September 3, 2017
By Rob Schwartz
Director Masato Harada has had a long and varied career. The 68-year-old is possibly Japan’s only truly bilingual director and his career has spanned indie classics and mainstream hits. Harada’s ‘90s work includes the inventive pics Kamikaze Taxi (1995) and Bounce Ko Gals (1997). The former featured a main character who was not raised in Japan and the latter concentrated on high school girls using sex for business. Both films caught the zeitgeist of the era and established Harada’s position as a director who had his finger on the pulse of Japan. His thriller set in the business world, Jubaku: Spellbound (1999), won numerous awards and adventure flick Climber’s High (2008) was a blockbuster hit, fortifying his standing as a bankable creator.
Now Harada is back with a jidaigeki (period piece) about one of Japan’s most famous historical battles, at the eponymous Sekigahara. This momentous event essentially ended the Sengoku (Warring States) Period of Japanese history and united the country in the Edo Period. The conventional retelling is that Mitsunari Ishida (played by Junichi Okada) was a by-the-book bureaucrat who was upset with the less-conservative Shogun Ieyasu Tokugawa (Koji Yakusho). But Harada’s version casts Tokugawa as the evil overlord and Ishida fighting for justice and self-determination, which diverges significantly from established history.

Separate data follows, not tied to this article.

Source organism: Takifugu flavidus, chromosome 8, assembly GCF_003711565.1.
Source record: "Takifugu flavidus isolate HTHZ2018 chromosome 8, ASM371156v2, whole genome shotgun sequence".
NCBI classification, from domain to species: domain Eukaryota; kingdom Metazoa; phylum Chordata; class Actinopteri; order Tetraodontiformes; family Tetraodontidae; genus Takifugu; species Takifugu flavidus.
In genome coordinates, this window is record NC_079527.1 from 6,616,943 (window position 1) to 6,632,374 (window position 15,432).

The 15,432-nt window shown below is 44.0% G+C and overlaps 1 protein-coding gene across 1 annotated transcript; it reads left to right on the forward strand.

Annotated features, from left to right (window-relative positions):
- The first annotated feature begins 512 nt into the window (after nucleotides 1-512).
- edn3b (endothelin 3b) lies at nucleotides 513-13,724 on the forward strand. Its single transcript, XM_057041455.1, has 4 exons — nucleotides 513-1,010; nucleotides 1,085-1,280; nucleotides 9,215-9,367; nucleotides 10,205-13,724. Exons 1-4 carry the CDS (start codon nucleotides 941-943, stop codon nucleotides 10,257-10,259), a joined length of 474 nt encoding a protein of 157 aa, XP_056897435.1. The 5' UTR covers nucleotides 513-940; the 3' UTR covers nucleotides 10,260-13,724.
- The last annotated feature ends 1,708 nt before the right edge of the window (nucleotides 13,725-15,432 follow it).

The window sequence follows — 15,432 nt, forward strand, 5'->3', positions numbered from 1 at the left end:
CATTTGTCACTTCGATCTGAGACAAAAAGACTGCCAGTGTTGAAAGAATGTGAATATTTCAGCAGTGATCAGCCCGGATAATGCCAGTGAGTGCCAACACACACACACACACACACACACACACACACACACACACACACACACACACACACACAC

Harada seems intent on educating as well as entertaining. The flick starts hours before the great battle but soon flashes back decades to set up the major characters and the conflict. Ishida is portrayed as the moral backbone of the empire and the shoguns as ruthless political opportunists. The story introduces fictional characters, notably a female ninja named Hatsume (Kasumi Arimura) whose life Ishida saves. Later, she is sent to spy on him but the two develop an unconsummated romantic bond. Everything leads inevitably to the big battle and this is where Harada excels. The fight scenes are chaotic, messy and brutal, as they would have been in real life. The defeat of Ishida and his well-known escape, rather than dying on the battlefield, are quietly heroic.
In all, the two-and-a-half-hour pic carries the viewer along, but is neither deeply compelling as a drama nor exciting as an action movie. Rather, this is an idealized version of Japanese history, one more distinctly focused on justice and exposing the abuse of power. In that way, Harada is making a comment on current Japanese society.
(Roppongi Hills Toho Cinemas will have 1 screening a day with English subtitles, check online for schedule; 149 min.)